The Continuing Adventures of the Great British Bake Off – Sachertorte, sort of…

The problem with baking is it’s hit and miss. Some things go right and some things go very wrong. The main points though are a) never give up and b) post the results no matter what, good or bad.

So in a delirium of confidence bought on by my ability to smear melted chocolate around the insides of a mould I decided to try another Mary Berry creation from BBC’s ‘Great British Bake Off’. Sachertorte is a rich chocolatey cake that was apparently invented by some bloke called Sacher or something.

It’s main distinction is a smooth satin chocolate covering. The original has a chocolate medallion on top but most people write ‘Sacher’ on the top in chocolate. Easy right? Well it’s always easy on the TV.

A bewildering array of ingredients – and an empty bottle of wine. That doesn’t bode well…

Sachertorte contains ground almonds and apricot jam. I had neither of these ingredients so right from the start I am lying and this isn’t really Sachertorte.

Ingredients (adapted from Mary Berry’s recipe)

  • 140g/5oz plain chocolate
  • 140g/5oz unsalted butter, softened
  • 115g/4oz caster sugar
  • ½ tsp vanilla extract
  • 5 eggs, separated
  • 85g/3oz ground almonds (I used pecans)
  • 55g/2oz plain flour, sieved

For the topping and the icing

  • 6 tbsp apricot jam, sieved (I used cherry jam)
  • 140g/5oz plain chocolate
  • 200ml/7fl oz double cream
  • 25g/1oz milk chocolate

First make the cake by melting the chocolate in a bowl over simmering water:

Then cream the butter with the sugar until it goes creamy/fluffy. Beat in the melted  chocolate (which you have let cool slightly; if you don’t the chocolate will melt the butter, apparently) and the vanilla

For some reason I forgot I had a whisk and did all this with a wooden spoon – old school! Add the egg yolks, flour and ground nuts and fold in.

Whisk the egg whites until they are peaky but not too stiff. Stir in a third of the whites and then gently fold in the rest (so you don’t lose too much air)

Pour the mix into a lined 9 inch tin:

Bake at 180 C for about 40 mins. Let the cake cool on a wire rack:

The top should flatten off a bit as it cools.

Meanwhile get the jam ready – basically whizz it to pulp the fruit (if you are using jam with bits). Then pass it through a sieve. Spread the jam all over the cooled cake:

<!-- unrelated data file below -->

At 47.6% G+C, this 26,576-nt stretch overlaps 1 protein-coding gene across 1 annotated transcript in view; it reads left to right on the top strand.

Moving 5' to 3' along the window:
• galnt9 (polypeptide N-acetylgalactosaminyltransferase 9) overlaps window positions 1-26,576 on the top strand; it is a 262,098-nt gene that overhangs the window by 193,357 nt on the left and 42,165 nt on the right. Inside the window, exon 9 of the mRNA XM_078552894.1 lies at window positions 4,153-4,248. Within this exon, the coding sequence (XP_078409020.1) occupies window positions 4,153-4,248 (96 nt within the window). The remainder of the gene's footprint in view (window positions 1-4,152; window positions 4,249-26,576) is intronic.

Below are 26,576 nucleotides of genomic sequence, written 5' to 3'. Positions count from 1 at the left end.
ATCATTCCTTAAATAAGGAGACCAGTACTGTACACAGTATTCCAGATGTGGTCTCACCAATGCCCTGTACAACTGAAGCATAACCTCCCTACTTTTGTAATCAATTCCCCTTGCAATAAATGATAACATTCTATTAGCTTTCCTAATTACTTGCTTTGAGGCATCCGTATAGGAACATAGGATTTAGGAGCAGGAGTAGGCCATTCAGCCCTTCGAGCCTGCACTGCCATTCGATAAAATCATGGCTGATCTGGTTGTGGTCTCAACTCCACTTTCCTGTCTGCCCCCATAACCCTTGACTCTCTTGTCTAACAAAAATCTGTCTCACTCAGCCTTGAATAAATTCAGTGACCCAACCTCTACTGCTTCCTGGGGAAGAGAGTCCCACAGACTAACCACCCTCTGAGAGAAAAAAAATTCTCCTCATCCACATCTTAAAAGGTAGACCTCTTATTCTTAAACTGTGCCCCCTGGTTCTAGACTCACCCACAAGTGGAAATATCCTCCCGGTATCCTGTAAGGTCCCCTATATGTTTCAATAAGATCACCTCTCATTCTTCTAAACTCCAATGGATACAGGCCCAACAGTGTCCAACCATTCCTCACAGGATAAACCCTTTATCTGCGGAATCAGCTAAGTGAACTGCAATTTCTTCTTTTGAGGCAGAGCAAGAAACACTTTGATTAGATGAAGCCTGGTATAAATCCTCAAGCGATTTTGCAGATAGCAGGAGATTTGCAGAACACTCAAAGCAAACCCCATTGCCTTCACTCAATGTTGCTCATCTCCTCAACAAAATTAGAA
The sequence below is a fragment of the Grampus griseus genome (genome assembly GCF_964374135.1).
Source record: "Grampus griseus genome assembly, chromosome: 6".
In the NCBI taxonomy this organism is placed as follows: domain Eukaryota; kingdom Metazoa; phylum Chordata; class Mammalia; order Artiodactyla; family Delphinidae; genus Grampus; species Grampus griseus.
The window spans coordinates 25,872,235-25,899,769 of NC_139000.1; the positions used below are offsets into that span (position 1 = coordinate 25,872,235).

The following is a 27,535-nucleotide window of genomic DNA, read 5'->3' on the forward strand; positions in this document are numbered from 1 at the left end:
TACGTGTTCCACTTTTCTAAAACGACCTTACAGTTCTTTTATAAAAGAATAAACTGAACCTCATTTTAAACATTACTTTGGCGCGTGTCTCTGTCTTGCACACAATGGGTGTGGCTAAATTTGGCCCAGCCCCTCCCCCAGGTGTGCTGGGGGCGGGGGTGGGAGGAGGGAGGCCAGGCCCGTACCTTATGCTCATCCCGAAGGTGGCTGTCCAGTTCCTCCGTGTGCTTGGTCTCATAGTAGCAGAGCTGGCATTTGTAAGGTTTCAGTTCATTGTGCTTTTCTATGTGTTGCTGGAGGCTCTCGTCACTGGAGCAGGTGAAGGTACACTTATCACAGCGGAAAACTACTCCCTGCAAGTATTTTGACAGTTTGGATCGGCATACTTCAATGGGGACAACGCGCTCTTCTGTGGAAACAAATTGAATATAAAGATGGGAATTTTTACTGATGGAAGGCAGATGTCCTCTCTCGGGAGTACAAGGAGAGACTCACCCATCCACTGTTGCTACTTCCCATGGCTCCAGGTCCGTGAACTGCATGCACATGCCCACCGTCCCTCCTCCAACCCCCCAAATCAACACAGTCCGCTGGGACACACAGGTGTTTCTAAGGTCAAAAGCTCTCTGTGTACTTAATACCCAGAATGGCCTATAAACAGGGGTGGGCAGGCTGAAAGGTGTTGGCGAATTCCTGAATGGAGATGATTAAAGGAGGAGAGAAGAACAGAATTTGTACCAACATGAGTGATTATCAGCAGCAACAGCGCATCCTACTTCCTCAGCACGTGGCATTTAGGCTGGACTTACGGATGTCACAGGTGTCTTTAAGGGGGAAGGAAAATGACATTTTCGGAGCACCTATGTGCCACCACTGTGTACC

While that is all firming up get the chocolate ganache ready. Heat the cream in a pan until it is just starting to steam. Add the broken up chocolate. Off the heat stir until you get a smooth chocolatey mix:

Let it cool a bit so that it isn’t too runny and then pour onto the cake. Now the idea is to get a smooth surface:

You’re supposed to be able to achieve this by holding the cake and tilting it from side to side, spooning more chocolate around the edge:

But I think my chocolate was a bit too thick – it kind of wouldn’t go really smooth. So I made a fatal mistake – I took a tip from one of the contestants and got my wife’s hairdryer out and tried to remelt the surface. It didn’t work and made even more ripples!

Anyway we live and learn. The last thing to do is decorate: Melt the milk chocolate and put in a food bag. Prick a small whole in a corner and write ‘Sacher’ on the top with some additional swirls to hide the uneven surface a bit:

Looks like a pissed spider walked across this cake…

So this creation has gone to work with my wife; they’re having a cake sale today – I have no idea what this tastes like given I didn’t follow the recipe and the only thing I tried was the melted chocolate. Oops!

24 thoughts on “The Continuing Adventures of the Great British Bake Off – Sachertorte, sort of…

  1. Hello! There’s something very reassuring about seeing this, as I am sure if I attempted it, it would look very similar, possibly not even as flat as yours. I would certainly be delighted to have a slice anyway 🙂

  2. My daughter Pilar went this year to Germany, or was it last year? Can’t remember… anyway, she came home with a post card of a sacher cake and told me that she wanted one. I think I’m going to make it now following your post… wish me luck! 😉

    • All the best – my only thing with it would be to make the top of the cake as flat as you can (i though maybe use the base as the top kind of thing) and also get the ganache not too thick or it gets wrinkles and ripples

  3. Excellent substitutes with the cherry jam & pecans but hmmm, I don’t see where the wine goes into the recipe. Did you forget to include that or was the chef perhaps getting a little primed for the decorating part? Love your posts though – I hear about new things all the time, thank you.

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